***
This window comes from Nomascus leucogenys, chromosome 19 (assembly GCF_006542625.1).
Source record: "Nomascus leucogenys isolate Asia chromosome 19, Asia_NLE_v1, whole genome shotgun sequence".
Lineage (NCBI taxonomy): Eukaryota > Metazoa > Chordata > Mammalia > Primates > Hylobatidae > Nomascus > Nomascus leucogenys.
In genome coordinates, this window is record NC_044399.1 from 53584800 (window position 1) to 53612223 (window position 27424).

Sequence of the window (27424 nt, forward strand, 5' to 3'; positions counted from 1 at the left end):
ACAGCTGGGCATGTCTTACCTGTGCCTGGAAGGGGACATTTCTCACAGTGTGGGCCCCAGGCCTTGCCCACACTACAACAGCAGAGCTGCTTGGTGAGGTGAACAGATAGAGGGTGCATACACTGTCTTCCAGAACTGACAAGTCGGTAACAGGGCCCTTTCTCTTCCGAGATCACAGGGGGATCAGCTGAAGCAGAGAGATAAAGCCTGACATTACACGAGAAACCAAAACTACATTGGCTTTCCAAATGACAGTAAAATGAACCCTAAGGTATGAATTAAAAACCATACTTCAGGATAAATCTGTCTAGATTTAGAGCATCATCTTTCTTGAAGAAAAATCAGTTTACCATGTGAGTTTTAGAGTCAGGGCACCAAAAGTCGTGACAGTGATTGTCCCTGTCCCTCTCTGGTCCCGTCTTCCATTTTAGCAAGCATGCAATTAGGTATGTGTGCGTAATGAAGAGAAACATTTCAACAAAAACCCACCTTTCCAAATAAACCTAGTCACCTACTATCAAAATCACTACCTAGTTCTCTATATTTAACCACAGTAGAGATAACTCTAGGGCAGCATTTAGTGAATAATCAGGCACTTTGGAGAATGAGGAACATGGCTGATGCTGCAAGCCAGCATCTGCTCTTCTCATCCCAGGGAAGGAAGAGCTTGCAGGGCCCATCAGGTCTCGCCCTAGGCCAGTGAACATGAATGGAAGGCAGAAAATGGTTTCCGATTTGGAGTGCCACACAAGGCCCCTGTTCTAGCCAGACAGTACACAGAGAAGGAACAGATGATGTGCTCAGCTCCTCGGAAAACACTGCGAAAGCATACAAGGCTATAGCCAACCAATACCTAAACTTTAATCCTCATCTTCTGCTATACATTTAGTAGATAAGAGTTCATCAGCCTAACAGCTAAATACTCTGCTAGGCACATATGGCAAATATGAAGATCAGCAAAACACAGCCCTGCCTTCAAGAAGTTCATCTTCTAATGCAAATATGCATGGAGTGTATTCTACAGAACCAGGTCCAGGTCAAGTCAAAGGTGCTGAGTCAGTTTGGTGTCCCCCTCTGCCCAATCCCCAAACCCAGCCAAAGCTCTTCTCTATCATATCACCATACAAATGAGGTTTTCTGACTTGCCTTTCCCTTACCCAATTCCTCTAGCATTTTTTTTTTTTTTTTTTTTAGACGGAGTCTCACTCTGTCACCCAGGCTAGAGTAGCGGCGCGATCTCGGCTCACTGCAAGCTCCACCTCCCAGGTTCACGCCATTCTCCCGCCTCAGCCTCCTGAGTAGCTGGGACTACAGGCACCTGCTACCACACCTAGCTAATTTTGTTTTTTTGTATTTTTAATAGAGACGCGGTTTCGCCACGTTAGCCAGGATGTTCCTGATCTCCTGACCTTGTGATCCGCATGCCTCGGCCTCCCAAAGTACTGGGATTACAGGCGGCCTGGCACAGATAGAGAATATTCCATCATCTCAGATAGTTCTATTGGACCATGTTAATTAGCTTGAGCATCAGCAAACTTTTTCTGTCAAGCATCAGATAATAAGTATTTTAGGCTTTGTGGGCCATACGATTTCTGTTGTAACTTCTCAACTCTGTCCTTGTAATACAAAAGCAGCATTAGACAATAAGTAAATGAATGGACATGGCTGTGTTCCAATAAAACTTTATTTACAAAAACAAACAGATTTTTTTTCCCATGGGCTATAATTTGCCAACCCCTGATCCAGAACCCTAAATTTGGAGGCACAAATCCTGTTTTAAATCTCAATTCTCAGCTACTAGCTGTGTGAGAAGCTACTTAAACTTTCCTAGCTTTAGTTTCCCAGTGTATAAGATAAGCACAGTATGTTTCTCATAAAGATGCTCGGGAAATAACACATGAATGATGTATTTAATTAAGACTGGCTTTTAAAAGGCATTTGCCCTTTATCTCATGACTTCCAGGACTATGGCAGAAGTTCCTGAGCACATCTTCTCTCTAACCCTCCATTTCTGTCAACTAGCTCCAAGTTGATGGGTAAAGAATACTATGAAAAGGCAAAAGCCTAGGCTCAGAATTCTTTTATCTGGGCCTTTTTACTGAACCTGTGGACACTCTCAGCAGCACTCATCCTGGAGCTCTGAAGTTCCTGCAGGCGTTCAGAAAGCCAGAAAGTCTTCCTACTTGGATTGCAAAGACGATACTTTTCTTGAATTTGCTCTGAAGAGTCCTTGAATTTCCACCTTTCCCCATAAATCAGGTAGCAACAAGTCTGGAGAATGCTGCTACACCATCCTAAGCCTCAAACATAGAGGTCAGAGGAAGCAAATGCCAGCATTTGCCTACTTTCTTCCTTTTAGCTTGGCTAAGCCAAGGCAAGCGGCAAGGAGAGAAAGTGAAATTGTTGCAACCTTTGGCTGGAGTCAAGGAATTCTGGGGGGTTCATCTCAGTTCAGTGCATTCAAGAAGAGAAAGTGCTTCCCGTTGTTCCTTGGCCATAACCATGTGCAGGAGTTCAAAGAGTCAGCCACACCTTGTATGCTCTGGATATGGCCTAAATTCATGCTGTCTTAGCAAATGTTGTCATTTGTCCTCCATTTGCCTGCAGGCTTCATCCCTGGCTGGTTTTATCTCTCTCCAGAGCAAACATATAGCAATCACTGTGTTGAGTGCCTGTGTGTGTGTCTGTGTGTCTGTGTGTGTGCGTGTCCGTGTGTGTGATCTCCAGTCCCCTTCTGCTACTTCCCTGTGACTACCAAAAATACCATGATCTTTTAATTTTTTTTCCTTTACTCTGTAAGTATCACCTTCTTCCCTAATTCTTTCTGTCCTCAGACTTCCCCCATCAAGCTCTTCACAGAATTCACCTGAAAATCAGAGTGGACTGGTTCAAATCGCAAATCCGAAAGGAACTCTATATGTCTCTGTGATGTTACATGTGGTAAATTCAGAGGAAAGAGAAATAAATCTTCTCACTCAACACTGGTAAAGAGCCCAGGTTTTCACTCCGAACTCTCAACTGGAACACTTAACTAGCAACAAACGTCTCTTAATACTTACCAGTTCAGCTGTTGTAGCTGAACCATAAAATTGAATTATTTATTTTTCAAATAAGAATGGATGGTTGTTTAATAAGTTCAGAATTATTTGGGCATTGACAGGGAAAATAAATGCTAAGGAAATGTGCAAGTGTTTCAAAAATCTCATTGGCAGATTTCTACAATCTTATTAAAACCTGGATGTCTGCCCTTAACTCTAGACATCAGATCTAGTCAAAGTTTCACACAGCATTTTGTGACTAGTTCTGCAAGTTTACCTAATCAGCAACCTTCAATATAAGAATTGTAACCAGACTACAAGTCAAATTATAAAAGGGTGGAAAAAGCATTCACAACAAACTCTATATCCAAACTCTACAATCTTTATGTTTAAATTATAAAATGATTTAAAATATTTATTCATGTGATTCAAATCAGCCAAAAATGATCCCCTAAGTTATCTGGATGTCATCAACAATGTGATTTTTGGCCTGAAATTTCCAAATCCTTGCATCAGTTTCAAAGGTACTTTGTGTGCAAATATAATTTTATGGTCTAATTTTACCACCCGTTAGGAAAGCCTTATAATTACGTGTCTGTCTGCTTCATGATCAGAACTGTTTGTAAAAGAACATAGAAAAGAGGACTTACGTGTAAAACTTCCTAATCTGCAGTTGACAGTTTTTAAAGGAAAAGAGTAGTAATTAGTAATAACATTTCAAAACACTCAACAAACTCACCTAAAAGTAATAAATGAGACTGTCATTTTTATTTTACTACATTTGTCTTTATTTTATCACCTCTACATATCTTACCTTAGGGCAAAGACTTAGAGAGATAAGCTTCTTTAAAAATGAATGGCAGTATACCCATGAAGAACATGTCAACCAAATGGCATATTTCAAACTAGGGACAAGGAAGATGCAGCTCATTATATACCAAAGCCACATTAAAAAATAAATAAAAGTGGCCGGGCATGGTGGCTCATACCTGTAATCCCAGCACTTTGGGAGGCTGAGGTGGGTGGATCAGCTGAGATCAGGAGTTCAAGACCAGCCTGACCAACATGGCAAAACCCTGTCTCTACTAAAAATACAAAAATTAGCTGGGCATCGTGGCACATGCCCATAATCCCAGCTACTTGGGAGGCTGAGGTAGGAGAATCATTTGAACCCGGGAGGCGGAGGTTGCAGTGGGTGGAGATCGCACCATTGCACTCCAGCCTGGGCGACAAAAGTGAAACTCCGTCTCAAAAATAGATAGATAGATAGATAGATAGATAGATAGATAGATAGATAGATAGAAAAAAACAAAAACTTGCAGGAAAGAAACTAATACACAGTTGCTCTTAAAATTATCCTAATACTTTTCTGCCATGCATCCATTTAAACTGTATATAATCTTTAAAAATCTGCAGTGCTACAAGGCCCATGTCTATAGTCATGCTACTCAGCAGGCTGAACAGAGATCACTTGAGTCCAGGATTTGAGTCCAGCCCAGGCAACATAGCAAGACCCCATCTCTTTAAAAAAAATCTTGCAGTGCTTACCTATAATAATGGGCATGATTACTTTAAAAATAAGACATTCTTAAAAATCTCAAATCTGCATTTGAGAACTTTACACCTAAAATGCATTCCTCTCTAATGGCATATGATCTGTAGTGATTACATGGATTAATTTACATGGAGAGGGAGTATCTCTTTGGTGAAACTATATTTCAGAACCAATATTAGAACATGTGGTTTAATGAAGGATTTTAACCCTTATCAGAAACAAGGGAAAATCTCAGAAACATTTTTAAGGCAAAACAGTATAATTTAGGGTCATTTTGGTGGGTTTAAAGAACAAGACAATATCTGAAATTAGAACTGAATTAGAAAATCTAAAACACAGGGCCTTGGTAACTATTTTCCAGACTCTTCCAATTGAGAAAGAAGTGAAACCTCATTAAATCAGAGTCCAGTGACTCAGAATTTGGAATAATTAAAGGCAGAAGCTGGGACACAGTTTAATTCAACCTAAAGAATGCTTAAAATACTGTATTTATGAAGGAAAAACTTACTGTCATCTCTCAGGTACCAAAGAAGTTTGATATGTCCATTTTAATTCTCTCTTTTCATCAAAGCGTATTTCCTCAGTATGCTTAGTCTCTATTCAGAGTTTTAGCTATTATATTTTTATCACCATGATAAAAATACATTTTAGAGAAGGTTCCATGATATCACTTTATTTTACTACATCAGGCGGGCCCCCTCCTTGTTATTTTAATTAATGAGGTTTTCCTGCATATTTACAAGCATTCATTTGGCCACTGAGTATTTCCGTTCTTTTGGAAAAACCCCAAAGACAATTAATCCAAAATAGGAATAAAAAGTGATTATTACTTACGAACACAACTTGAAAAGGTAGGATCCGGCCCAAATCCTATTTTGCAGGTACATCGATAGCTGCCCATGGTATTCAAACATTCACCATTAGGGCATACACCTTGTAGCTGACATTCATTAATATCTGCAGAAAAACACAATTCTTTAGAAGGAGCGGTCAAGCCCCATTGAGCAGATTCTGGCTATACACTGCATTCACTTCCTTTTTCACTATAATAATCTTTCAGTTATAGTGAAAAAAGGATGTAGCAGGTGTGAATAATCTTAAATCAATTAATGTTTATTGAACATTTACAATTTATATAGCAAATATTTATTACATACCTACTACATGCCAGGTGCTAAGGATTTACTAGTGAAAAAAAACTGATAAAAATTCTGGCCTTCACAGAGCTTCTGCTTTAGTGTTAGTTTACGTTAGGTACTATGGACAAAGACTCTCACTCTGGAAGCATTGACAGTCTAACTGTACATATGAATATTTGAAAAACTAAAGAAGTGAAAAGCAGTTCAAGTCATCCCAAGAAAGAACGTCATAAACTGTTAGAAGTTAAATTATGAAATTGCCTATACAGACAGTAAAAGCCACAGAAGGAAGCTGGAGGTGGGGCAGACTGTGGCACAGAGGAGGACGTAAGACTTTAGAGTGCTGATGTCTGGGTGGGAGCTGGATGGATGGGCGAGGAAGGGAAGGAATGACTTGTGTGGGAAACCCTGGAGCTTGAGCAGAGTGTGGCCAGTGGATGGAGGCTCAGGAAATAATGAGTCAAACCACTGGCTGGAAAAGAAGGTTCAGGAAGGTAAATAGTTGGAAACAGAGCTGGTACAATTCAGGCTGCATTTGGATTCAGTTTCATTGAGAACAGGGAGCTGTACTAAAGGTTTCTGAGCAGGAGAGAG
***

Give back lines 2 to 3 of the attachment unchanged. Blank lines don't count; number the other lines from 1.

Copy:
Source record: "Nomascus leucogenys isolate Asia chromosome 19, Asia_NLE_v1, whole genome shotgun sequence".
Lineage (NCBI taxonomy): Eukaryota > Metazoa > Chordata > Mammalia > Primates > Hylobatidae > Nomascus > Nomascus leucogenys.